Level 12
Macro Intruders: Sneaking Past Office Defenses-


Macros have been used since the mid 1990s to spread malware and infect systems. Increased user awareness of the need to disable the macro function within Microsoft Word during the late 90s and early 2000s sent these malware into decline. However, a change in Microsoft (MS) Office file formats dating from 2007 is now being actively exploited to hide the presence of macros and distribute malware at an increasing rate.

In this article, I show how MS Office file formats are being abused and obfuscated, and the extent of distribution of macro malware.


Microsoft Office offers Visual Basic for Applications as a fully functional programming language that can be embedded within files to provide task automation. This functionality was abused by self-propagating viruses, such as Melissa in the late 1990s, leveraging the power of macro functionality with the default behavior of execution.

Beginning with MS Office 2003, this behavior was curtailed with macro execution being disabled by default and GUI pop-ups informing users when macros are present. MS Office 2007 took a gigantic step forward in macro protection by having the default MS Word document file format unable to support macros. To achieve this, Microsoft introduced four separate file formats based on the OfficeOpen XML standard:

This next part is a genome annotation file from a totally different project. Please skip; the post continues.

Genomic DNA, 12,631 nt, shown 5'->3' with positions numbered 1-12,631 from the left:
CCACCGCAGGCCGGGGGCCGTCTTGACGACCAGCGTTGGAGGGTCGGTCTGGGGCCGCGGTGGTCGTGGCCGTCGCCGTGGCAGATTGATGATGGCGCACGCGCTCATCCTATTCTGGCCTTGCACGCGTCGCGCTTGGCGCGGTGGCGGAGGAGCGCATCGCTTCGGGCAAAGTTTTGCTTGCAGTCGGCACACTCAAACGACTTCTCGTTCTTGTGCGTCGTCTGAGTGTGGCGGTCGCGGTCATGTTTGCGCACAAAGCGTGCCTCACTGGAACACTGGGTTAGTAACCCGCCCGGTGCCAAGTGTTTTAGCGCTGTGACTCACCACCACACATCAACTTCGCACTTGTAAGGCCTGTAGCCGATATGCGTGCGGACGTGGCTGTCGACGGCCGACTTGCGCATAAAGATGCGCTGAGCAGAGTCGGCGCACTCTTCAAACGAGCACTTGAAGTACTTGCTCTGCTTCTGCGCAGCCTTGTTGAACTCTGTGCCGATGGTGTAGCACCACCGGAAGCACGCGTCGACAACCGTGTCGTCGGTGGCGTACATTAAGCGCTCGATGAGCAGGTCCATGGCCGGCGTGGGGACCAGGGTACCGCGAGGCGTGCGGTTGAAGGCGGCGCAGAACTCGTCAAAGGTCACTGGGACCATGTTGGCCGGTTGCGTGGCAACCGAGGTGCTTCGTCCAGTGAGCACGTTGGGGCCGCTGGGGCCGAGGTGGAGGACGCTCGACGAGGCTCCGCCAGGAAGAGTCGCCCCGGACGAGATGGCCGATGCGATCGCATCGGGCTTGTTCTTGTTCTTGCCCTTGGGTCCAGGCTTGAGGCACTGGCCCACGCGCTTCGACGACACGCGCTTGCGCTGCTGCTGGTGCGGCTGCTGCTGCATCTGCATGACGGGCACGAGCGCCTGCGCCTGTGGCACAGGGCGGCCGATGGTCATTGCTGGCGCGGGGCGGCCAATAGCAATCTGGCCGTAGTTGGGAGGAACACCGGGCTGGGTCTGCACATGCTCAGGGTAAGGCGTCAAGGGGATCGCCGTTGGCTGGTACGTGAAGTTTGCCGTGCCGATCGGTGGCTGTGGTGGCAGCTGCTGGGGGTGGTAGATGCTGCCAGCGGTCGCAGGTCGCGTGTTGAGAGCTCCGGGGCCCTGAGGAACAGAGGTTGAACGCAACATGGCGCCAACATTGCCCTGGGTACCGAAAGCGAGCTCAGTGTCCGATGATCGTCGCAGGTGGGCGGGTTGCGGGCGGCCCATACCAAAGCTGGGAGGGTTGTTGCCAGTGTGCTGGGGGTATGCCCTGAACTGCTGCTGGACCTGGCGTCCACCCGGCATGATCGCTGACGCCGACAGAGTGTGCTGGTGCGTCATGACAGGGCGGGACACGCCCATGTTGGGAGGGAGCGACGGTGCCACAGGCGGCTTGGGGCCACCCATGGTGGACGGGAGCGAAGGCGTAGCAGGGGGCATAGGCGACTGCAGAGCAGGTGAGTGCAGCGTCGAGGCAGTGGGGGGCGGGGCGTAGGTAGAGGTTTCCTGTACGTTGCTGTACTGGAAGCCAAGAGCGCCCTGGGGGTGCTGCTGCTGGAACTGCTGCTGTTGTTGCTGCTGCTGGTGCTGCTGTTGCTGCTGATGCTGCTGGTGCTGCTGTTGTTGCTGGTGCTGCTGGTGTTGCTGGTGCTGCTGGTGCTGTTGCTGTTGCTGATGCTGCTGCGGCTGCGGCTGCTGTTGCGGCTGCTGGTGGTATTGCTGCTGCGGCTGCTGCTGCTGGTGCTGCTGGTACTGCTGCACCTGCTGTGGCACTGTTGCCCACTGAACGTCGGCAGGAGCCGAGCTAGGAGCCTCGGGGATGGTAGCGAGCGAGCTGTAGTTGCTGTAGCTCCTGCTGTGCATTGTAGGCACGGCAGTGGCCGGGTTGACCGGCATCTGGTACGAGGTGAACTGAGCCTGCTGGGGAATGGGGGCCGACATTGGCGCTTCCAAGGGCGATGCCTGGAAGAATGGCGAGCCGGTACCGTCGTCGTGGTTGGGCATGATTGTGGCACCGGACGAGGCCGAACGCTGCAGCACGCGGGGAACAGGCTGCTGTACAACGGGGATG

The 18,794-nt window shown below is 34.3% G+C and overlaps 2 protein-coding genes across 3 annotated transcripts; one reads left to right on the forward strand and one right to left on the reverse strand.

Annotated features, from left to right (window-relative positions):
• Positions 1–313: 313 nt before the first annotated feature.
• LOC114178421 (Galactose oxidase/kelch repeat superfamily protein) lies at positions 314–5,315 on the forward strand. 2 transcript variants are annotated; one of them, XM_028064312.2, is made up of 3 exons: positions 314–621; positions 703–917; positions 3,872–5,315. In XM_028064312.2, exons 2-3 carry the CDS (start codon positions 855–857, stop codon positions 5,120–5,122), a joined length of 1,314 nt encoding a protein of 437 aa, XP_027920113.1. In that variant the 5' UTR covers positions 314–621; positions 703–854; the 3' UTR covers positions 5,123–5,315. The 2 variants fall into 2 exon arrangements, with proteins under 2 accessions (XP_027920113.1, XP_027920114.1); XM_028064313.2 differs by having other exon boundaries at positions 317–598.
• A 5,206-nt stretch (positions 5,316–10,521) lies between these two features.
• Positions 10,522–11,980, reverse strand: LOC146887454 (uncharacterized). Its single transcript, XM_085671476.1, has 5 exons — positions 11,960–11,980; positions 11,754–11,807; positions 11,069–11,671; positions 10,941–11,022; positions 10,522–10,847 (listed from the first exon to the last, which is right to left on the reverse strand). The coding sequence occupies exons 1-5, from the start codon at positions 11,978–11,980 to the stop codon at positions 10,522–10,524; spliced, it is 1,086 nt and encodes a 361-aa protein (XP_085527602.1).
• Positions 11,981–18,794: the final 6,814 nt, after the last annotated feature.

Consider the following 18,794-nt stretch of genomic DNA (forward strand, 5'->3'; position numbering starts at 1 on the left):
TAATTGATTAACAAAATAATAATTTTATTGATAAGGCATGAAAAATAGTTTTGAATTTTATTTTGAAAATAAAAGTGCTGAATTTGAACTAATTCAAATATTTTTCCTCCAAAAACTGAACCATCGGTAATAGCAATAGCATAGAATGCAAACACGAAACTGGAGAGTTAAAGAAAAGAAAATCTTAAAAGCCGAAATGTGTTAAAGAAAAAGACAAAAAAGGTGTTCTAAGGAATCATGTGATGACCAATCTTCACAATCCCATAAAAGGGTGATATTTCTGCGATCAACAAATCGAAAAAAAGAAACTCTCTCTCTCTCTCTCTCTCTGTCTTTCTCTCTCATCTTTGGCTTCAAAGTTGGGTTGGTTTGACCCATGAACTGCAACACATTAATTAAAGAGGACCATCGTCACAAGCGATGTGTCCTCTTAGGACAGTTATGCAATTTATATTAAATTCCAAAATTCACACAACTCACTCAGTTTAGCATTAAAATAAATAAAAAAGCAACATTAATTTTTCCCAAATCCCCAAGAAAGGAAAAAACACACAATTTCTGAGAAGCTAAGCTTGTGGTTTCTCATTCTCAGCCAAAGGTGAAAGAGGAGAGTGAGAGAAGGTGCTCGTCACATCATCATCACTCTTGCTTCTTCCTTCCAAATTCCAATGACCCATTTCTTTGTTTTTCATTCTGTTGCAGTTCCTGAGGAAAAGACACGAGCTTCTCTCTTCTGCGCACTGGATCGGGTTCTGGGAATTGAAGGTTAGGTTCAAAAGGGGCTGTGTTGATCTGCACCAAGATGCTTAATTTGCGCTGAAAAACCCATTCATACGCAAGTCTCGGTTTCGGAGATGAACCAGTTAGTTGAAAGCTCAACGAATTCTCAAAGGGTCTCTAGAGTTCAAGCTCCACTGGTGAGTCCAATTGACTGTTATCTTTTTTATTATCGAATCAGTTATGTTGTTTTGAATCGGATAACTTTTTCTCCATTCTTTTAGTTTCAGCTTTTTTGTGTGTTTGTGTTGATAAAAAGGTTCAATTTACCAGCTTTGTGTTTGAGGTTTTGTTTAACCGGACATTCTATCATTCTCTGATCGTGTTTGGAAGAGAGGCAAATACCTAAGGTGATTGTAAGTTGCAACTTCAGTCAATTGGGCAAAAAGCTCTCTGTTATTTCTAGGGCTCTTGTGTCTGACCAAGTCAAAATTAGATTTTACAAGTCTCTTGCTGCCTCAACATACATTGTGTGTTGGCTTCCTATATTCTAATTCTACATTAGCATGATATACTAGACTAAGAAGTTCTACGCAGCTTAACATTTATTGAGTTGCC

File Extension / File Type / Macros Permitted
DOCX / compressed document / No
DOTX / compressed template / No
DOCM / compressed document / Yes
DOTM / compressed template / Yes

Unlike Unix-based operating systems that inspect the file contents to determine the file type, MS Windows uses file extension, i.e. the characters following the list ‘.’ as the basis to determine which application will open a file when the file is clicked. When MS Office is installed, it associates itself with the above extensions. Thus, all of the the above file types will be opened by MS Word when clicked.


DOC files, used by MS Word prior to MS Office 2007 allowed numerous components, including macros, to be embedded within the document. Users couldn’t be certain that a document was safe before opening the file. The OfficeOpen XML (OOXML) standard integrated in MS Office 2007 removed this ambiguity. Each of these file formats are zip archives that include XML files according to a common layout.

The [Content_Types].xml component, found within the archive, provides the MIME type information for the other components within the file. Each of the four file formats supported by MS Word have unique MIME types. Only two, those associated with DOCM and DOTM, can save or run macros. If the Content_Types component asserts the MIME type for DOCX or DOTX then MS Word will not save or run macro code.


One might reasonably ask if a DOCX can have macros added if the file is renamed to a DOCM. OOXML file formats are checked for filename extension - MIME type agreement, thus the answer is ‘No’.